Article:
G20 stretches police manpower and leaves rest of state undermanned and at mercy of criminals
By Greg Stolz
July 13, 2013
THE G20 summit in Brisbane next year could stretch Queensland's thin blue line to breaking point and leave other parts of the state at the mercy of criminals, an ex-top cop turned criminologist has warned.Terry Goldsworthy, a former long-serving Queensland Police Service detective inspector who is now associate professor in criminology at Bond University, said the QPS would struggle to cope with the combination of the G20, a major restructure and the deployment of 150 officers to Papua New Guinea.
Dr Goldsworthy said thousands of police would be needed for the world leaders summit and he was worried the QPS had "too much going on" with the restructure and PNG deployment.
"I think it's going to be a real challenge,'' he said.
"They have the massive policing task of G20, they've just gotten rid of 25 per cent of the state's most senior officers in the restructure and they're sending officers to PNG.
"I just worry that there's too much going on at once. Police can't afford to muck up the G20 because the eyes of the world will be on us.''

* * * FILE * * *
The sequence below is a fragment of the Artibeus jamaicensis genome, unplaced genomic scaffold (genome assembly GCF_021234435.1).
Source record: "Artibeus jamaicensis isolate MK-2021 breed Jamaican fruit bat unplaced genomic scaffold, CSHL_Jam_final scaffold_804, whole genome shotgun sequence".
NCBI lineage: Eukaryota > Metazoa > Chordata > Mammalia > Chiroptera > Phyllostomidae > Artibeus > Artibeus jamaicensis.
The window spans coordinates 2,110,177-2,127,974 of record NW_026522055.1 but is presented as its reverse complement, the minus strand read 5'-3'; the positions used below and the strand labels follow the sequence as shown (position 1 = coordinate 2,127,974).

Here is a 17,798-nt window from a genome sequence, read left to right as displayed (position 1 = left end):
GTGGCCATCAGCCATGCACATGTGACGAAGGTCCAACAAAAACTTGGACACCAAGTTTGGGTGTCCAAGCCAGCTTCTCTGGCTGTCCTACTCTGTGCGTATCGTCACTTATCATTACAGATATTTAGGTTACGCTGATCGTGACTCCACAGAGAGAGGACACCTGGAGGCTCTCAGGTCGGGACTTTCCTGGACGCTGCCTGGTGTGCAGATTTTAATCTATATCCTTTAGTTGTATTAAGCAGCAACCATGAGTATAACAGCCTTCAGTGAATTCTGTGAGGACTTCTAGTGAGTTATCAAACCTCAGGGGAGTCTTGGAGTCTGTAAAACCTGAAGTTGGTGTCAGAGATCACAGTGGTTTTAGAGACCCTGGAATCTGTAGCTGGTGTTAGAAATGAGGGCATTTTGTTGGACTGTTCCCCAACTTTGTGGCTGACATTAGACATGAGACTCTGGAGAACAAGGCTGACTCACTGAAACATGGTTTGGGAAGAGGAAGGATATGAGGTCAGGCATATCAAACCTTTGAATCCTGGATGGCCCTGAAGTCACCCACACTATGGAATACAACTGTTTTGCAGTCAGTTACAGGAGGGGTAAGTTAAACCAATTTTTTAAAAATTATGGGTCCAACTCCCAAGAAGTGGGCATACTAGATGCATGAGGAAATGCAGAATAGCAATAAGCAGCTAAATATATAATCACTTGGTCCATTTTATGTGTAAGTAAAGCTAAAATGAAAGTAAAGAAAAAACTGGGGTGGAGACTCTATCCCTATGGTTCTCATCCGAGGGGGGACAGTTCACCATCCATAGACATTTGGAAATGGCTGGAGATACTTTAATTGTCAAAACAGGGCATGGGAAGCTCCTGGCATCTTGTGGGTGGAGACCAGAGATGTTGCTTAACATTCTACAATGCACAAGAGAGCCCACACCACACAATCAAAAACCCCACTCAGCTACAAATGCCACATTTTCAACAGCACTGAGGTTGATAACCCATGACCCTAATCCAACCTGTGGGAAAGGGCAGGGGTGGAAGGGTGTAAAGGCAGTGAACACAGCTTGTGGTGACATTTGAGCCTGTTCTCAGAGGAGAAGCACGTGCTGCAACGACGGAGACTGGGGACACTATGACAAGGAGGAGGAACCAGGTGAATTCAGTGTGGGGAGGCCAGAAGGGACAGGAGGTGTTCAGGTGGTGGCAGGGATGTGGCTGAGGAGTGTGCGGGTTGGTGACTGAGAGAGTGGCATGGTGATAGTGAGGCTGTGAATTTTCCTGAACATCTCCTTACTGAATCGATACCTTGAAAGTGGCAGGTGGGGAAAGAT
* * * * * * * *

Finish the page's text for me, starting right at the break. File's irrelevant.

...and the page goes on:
Dr Goldsworthy, who finished his 28-year QPS career last year as an inspector with the Ethical Standards Command, said G20 would put "huge demands" on police.
He questioned the wisdom of making 100 of the state's 400 commissioned officers redundant at a time when experience would be needed to manage the G20.
"With the purge of the senior ranks, you've got more junior officers making higher-level decisions,'' he said.
Dr Goldsworthy said large numbers of police would be seconded to Brisbane to help protect world leaders.
He said only a handful of detectives were left on the Gold Coast during the Commonwealth Heads of Government meeting at Coolum in 2002.
"You've got to ask if police are prepared and resourced for the G20 and, if they are, what will the effect be on local crime?'' he said.
"With so many police in Brisbane, the smart criminals will already be thinking of opportunities elsewhere in the state.''
A Queensland Police Union spokesman said the G20 would be a "massive" policing and security exercise but did not believe it would unduly stretch resources, as Australian Federal Police and armed forces would also be involved.
He said officers were more concerned with issues such as whether foreign bodyguards would be allowed to carry weapons.
The spokesman said the 150 officers being sent to PNG represented a "fraction" of police numbers and the "rules of engagement" for their deployment was the main worry.
Dr Louise Porter, a senior research fellow at the Centre of Excellent in Policing and Security, said the G20 would be "labour intensive" but believed police were equipped to handle it.
She said the restructure would streamline the QPS and increase frontline police.